Indianapolis, Ind. – Thursday’s defeat of the Farm Bill in the US House of Representatives was met with disappointment by Indiana’s electric cooperatives who would have greatly benefited from several provisions and reforms in the 2013 version of the bill.
“The Farm Bill was an important piece of legislation to Indiana’s electric cooperatives and the 1.3 million Hoosiers we serve. We are disappointed in the failure of the U.S. House to pass the Farm Bill on Thursday,” said Scott Bowers, Vice President of Government Relations for the Indiana Electric Cooperatives. “Our member cooperatives continuously strive to provide affordable, reliable and safe electricity to our members and the Farm Bill’s defeat prohibits us from adding and utilizing common sense measures to support that mission.”
Six of Indiana’s nine members of the U.S. House supported Indiana’s electric cooperatives by voting in favor of the Farm Bill. They are:
- Representative Susan Brooks (R-05)
- Representative Larry Bucshon (R-08)
- Representative Luke Messer (R-06)
- Representative Todd Rokita (R-04)
- Representative Jackie Walorski (R-02)
- Representative Todd Young (R-09)
“We applaud the six members of our congressional delegation who stepped forward in support of the Farm Bill. Their ‘yes’ votes are both appreciated and recognized by our members,” added Bowers. “While the Farm Bill’s defeat represents a set back for key provisions important to Indiana’s electric cooperatives, we will continue to work with our congressional delegation on these important issues moving forward.”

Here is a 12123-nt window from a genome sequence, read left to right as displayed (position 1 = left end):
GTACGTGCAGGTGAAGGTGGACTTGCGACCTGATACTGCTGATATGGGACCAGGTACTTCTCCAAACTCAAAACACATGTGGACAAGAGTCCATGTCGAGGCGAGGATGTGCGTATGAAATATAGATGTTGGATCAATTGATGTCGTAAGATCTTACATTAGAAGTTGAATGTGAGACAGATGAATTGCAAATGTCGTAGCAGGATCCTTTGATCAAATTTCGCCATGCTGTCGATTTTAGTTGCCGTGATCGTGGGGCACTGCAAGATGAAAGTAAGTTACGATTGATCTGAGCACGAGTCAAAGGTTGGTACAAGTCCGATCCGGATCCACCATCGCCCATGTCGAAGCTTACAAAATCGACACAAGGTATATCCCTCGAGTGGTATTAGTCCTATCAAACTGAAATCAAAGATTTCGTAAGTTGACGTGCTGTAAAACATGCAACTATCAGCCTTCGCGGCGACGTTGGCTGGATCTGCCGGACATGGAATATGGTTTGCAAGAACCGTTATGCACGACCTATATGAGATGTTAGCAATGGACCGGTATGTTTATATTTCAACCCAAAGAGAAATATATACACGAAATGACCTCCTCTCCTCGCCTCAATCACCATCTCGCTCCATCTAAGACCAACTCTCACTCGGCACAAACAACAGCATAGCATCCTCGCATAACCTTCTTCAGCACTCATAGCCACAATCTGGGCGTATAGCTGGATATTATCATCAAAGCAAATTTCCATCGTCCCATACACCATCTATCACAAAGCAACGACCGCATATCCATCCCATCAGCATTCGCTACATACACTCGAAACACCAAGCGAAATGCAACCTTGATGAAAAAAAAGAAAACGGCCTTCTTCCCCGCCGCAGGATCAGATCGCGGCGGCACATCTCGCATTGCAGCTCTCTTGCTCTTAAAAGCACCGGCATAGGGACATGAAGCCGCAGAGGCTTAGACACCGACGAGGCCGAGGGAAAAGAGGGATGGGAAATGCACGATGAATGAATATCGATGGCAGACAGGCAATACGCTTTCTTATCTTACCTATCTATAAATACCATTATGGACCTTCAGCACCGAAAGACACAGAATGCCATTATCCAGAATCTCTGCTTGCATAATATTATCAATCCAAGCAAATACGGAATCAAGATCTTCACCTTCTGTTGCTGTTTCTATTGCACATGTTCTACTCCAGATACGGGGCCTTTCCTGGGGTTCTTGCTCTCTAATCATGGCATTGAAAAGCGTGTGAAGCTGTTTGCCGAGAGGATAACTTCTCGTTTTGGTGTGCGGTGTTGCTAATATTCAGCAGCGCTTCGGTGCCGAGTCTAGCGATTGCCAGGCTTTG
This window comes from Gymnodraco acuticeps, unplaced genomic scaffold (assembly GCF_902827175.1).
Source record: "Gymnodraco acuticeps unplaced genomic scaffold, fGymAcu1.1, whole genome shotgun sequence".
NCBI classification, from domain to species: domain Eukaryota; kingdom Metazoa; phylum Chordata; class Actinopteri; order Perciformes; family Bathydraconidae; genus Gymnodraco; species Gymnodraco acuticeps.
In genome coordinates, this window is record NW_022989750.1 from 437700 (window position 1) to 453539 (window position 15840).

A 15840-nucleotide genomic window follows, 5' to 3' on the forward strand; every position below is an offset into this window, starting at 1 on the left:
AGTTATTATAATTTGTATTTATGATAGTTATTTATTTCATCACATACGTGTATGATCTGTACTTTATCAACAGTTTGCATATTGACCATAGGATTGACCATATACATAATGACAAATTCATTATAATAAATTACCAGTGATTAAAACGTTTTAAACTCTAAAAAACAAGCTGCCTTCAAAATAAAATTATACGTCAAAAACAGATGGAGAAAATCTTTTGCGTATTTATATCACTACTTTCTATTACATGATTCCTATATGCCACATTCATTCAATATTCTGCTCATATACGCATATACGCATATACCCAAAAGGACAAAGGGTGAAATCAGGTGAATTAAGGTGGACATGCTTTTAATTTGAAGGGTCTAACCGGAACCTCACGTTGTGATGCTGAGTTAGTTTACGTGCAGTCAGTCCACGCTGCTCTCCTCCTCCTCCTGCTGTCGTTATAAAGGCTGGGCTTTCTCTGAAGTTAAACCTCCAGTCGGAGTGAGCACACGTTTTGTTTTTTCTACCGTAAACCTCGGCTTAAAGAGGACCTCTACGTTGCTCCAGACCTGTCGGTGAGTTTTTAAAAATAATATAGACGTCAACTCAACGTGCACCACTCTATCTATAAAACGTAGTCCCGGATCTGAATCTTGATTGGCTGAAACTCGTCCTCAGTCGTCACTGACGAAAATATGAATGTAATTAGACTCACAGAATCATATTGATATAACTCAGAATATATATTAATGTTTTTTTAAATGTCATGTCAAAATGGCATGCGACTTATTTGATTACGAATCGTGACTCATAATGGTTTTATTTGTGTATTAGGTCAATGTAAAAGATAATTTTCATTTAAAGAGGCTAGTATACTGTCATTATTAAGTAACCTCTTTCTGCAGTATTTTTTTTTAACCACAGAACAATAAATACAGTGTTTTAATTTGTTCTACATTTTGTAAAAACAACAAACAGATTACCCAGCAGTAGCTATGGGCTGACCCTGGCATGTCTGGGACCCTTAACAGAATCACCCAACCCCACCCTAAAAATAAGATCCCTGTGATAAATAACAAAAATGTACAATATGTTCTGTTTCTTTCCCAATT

The provisions and reforms important to Indiana’s electric cooperatives in the House version of the Farm Bill included:
- Maintaining improvements to the rural broadband program;
- Restoration of RUS financing for baseload generation;
- Clarification that RUS borrowers need not go through cumbersome “Federal Acquisition Regulations” when hiring contractors to conduct technical analyses; Authorizes the RUS to make loans to electric co-ops to then re-lend to consumers to make cost-effective energy efficiency improvements to their homes and businesses;
- Ensuring cooperatives that apply pesticides for vegetation management would not be required to obtain a permit under the Clean Water Act;
- Reauthorization of the Guaranteed Underwriter loan program for five more years that helps private interests provide more capital to rural America; and
- Updating a study on rural transportation issues to address captive shipper issues and the rising cost of rail transportation.
Indiana Electric Cooperatives, located in Indianapolis, represents 39 electric distribution cooperatives that serve 1.3 million Hoosiers in 89 of the state’s 92 counties. The cooperatives are collectively the second largest electricity provider in Indiana. For more information about the association visit indianaec.org.